The church is the body of Christ and not an institution. This is the defining element of my vision for service within the global church and beyond. I bring my deep spiritual identity and practice as the primary tools for serving the people of the church and beyond. The brokenness that the church is experiencing requires not my “might or power” but something so much bigger than myself. As such, I hope to embody a deep sense of faith in God’s ability to see us through this valley, and thereby restore calmness and assurance. I bring my deep respect for living in community, developing and maintaining relationships that will heal and advance the work of the entire body. My ability to teach, care and shepherd has been formed and reformed during my time as a probation officer, a local pastor and now a district superintendent. Work of justice and reconciliation is not merely about issues, but more about seeking healing and liberation from the sickness that dwells at the core of who we are as a church. Competency in diverse settings, learning the nuances required for effective management, is not merely a learned trait, but a lived out reality in my life as I navigate through this journey. So, I bring an additional perspective from an underrepresented community to expand the horizon of the Western Jurisdiction and help bring these communities from the margins to the center of the United Methodist Church.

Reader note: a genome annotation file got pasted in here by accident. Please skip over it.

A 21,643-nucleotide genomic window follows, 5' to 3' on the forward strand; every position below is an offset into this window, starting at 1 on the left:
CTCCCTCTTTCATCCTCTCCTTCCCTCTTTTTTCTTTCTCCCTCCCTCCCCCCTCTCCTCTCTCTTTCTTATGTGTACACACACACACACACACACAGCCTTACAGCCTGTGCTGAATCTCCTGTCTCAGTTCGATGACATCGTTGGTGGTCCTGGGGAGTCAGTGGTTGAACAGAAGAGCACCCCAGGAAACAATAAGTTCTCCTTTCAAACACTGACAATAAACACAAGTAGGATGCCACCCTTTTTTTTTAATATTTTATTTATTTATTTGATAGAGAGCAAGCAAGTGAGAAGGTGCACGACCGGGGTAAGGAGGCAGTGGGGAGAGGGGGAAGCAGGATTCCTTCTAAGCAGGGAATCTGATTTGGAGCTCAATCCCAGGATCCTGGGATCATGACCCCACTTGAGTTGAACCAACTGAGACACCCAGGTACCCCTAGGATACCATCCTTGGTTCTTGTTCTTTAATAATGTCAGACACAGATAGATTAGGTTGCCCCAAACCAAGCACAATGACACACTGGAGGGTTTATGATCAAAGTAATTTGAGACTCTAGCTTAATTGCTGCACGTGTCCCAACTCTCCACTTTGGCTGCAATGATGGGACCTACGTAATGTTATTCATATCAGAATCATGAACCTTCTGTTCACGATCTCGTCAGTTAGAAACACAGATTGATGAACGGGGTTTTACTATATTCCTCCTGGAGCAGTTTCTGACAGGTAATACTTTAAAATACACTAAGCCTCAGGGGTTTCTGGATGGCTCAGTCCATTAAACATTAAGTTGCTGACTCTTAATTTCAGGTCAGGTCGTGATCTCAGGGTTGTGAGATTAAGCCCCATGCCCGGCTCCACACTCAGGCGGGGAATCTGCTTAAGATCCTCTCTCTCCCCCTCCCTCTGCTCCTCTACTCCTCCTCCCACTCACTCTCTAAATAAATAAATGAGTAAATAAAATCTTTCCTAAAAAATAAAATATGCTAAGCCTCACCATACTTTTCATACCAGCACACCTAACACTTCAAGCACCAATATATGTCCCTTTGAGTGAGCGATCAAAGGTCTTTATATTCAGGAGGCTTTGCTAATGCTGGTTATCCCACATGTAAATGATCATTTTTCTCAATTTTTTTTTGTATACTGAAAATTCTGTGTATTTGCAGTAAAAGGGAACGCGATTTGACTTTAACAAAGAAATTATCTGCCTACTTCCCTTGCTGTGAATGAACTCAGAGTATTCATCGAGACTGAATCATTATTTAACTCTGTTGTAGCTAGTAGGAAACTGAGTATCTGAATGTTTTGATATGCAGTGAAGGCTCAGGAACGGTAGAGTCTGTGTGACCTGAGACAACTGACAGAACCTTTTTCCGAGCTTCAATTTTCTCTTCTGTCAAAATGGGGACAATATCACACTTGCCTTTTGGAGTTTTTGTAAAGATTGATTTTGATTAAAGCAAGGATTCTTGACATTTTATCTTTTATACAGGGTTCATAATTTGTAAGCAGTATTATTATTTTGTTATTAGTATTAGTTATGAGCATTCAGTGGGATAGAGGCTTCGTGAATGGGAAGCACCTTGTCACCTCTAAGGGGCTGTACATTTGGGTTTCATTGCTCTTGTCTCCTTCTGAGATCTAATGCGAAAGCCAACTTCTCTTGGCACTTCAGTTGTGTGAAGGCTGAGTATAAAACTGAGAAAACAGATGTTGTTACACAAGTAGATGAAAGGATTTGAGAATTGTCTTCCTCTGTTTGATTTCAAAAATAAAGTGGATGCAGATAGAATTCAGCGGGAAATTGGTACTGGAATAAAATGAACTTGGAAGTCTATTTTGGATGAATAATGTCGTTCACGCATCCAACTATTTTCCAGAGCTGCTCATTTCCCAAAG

I especially bring a sense of calmness to a church that has been facing challenges of declining, division, chaos and more. Through the role of bishop, I will attempt to move back to the basics of a relational community as directed by the Great Commandment in Mathew 22:36-40. As a the body of Christ, the church have attempted many different methods and we are still declining and continues to face serious challenges. By moving back to the teaching of Jesus Christ, we can build a relational community whereby we can move together as a community to face the challenges of the day. Despite all of the chaos and noise at the moment, the people of the UMC needs assurances that we can survive these through a relational community that is first connected to God and to the rest of humanity.